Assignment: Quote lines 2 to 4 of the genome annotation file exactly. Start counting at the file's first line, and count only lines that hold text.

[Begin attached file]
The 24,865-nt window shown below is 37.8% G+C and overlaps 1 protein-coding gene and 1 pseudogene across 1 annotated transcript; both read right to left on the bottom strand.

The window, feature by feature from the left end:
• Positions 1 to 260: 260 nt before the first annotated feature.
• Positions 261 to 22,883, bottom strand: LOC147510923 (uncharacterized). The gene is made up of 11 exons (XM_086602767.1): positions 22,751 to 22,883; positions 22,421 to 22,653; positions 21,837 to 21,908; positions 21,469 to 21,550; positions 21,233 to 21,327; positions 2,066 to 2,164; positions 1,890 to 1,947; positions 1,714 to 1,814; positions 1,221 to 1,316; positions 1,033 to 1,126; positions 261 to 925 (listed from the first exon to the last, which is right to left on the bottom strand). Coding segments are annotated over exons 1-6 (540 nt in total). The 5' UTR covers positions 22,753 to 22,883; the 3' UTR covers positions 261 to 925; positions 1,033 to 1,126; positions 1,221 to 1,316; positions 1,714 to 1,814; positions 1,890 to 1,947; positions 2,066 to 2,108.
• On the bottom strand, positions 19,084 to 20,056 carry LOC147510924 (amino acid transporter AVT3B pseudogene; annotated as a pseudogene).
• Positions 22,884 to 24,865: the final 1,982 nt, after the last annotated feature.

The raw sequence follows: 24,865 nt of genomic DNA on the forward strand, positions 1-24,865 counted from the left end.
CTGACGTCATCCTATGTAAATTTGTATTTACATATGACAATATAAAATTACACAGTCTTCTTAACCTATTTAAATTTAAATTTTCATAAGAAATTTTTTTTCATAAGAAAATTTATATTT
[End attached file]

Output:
The window, feature by feature from the left end:
• Positions 1 to 260: 260 nt before the first annotated feature.
• Positions 261 to 22,883, bottom strand: LOC147510923 (uncharacterized). The gene is made up of 11 exons (XM_086602767.1): positions 22,751 to 22,883; positions 22,421 to 22,653; positions 21,837 to 21,908; positions 21,469 to 21,550; positions 21,233 to 21,327; positions 2,066 to 2,164; positions 1,890 to 1,947; positions 1,714 to 1,814; positions 1,221 to 1,316; positions 1,033 to 1,126; positions 261 to 925 (listed from the first exon to the last, which is right to left on the bottom strand). Coding segments are annotated over exons 1-6 (540 nt in total). The 5' UTR covers positions 22,753 to 22,883; the 3' UTR covers positions 261 to 925; positions 1,033 to 1,126; positions 1,221 to 1,316; positions 1,714 to 1,814; positions 1,890 to 1,947; positions 2,066 to 2,108.